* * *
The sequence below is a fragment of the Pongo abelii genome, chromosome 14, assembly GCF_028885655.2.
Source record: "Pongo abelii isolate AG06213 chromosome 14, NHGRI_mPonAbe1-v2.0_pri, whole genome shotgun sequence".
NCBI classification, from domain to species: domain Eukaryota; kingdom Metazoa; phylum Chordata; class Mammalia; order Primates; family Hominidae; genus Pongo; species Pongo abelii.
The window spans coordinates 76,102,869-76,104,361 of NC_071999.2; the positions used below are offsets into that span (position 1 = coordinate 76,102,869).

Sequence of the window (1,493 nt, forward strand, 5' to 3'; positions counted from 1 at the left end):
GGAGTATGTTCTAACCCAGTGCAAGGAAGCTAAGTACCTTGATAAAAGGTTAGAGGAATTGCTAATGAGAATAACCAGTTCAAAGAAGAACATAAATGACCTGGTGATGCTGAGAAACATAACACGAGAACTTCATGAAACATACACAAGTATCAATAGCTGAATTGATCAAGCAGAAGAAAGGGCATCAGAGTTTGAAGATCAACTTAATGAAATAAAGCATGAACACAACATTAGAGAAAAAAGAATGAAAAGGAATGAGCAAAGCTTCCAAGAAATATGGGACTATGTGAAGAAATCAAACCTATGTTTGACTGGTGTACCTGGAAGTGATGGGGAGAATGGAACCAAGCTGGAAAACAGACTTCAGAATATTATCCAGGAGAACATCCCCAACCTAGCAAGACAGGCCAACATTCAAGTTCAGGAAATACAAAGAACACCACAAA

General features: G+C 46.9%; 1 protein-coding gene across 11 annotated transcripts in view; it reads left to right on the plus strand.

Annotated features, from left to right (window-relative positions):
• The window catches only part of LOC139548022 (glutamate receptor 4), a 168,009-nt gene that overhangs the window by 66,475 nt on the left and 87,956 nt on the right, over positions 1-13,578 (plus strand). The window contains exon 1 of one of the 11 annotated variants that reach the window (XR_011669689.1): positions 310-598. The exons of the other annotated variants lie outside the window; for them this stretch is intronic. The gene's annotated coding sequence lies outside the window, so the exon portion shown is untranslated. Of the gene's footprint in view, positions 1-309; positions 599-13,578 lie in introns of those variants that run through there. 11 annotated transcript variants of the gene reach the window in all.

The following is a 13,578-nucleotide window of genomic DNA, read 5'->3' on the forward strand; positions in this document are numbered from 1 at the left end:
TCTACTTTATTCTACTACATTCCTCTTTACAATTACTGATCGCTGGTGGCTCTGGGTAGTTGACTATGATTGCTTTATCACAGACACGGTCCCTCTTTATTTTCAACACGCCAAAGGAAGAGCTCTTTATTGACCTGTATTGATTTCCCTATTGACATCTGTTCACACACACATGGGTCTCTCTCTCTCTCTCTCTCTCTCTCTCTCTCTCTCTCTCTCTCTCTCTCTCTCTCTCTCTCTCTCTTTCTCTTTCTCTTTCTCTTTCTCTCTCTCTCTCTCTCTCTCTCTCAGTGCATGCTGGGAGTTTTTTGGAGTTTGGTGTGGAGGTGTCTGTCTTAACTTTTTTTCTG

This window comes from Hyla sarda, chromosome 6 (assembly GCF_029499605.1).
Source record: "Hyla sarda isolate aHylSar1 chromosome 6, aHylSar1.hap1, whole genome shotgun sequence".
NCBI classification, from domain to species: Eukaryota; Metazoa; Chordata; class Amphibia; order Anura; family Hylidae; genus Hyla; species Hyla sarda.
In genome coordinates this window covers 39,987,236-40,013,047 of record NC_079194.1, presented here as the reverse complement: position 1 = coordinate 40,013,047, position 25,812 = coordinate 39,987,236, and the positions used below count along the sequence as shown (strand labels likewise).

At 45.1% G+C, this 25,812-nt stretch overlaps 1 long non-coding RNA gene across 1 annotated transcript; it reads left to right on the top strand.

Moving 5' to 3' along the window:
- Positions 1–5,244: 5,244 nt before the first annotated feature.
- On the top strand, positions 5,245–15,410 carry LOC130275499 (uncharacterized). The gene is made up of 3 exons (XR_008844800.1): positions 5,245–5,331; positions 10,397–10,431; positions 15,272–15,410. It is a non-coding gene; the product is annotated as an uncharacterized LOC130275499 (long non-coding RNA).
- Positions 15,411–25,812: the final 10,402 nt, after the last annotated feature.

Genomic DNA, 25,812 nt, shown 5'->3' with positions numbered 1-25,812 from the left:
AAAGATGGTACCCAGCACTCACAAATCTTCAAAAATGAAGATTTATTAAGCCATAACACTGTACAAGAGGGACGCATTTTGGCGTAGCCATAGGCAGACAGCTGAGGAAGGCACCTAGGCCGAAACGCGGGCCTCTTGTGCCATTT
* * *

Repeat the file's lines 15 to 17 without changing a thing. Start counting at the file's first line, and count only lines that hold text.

In genome coordinates this window covers 39,987,236-40,013,047 of record NC_079194.1, presented here as the reverse complement: position 1 = coordinate 40,013,047, position 25,812 = coordinate 39,987,236, and the positions used below count along the sequence as shown (strand labels likewise).

At 45.1% G+C, this 25,812-nt stretch overlaps 1 long non-coding RNA gene across 1 annotated transcript; it reads left to right on the top strand.

Moving 5' to 3' along the window: